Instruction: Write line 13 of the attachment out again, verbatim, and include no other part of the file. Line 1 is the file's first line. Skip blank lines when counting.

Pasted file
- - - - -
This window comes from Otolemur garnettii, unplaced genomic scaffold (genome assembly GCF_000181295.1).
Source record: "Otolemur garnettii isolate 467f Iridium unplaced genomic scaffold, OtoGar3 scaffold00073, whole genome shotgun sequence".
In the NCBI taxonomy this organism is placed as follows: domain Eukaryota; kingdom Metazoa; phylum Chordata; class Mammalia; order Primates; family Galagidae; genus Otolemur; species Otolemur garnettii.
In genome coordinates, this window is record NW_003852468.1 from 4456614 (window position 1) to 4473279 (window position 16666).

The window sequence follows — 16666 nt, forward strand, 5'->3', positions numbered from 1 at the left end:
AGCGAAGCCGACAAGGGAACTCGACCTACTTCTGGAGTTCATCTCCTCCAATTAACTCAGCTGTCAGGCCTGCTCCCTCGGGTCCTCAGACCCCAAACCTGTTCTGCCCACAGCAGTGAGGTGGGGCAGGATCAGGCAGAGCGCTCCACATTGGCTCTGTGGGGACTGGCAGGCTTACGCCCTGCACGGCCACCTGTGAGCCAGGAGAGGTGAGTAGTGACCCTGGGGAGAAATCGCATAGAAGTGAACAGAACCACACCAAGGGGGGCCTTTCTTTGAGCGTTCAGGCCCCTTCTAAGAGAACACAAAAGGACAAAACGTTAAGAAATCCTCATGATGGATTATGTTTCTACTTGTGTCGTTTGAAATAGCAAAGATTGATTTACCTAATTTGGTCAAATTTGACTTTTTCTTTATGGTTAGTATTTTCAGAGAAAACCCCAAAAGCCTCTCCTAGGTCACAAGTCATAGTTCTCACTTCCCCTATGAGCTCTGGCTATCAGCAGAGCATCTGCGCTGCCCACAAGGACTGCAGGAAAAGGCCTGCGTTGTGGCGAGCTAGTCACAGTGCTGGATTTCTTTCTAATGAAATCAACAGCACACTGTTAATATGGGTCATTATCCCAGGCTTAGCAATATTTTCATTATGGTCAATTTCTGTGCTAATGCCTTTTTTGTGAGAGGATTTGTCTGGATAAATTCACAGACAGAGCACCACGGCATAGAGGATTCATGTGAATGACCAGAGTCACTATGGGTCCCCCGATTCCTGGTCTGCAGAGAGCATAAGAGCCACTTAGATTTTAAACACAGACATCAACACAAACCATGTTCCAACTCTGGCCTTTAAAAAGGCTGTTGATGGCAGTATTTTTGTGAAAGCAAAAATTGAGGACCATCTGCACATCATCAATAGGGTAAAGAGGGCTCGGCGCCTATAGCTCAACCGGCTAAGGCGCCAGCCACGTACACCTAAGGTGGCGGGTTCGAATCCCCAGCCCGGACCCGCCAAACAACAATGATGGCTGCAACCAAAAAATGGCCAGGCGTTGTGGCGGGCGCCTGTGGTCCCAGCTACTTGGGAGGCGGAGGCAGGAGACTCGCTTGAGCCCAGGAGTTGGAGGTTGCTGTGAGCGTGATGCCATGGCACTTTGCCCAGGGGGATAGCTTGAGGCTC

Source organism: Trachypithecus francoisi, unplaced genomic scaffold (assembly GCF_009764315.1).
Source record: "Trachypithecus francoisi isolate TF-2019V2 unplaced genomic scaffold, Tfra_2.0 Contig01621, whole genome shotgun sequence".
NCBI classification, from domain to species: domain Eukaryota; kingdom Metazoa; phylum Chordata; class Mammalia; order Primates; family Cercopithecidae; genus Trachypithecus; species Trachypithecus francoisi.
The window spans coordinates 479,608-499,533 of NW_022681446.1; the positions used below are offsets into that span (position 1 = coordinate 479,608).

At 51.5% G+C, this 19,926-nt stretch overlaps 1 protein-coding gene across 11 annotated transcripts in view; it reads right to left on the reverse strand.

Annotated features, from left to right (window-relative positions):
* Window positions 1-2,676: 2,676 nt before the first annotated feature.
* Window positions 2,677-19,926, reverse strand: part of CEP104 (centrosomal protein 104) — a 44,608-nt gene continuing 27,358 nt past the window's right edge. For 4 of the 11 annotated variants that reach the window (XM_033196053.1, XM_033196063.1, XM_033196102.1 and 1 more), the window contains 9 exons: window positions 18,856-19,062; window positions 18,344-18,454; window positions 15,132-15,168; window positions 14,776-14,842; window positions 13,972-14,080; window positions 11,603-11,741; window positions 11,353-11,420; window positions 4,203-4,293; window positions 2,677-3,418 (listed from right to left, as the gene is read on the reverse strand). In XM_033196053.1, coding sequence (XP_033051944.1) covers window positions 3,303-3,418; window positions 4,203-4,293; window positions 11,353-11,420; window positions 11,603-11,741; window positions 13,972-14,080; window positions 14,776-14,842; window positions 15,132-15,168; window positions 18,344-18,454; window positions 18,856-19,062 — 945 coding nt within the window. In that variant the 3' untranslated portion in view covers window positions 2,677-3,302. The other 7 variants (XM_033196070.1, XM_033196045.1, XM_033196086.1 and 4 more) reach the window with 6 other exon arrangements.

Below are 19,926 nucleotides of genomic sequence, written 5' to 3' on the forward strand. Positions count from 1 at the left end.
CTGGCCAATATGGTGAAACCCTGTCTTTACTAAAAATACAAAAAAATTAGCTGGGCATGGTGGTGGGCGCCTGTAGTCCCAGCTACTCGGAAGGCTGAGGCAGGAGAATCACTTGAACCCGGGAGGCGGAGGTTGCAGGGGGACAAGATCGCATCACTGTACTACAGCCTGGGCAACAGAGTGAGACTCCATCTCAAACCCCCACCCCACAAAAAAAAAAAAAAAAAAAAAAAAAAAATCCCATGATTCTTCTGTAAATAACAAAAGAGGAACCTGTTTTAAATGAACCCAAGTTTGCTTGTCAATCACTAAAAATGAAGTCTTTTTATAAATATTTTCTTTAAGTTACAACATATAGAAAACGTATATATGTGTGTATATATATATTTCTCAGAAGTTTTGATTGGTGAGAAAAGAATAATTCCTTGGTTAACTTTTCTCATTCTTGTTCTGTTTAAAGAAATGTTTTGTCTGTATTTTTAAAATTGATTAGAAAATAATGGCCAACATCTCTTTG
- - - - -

* Window positions 1-2,676: 2,676 nt before the first annotated feature.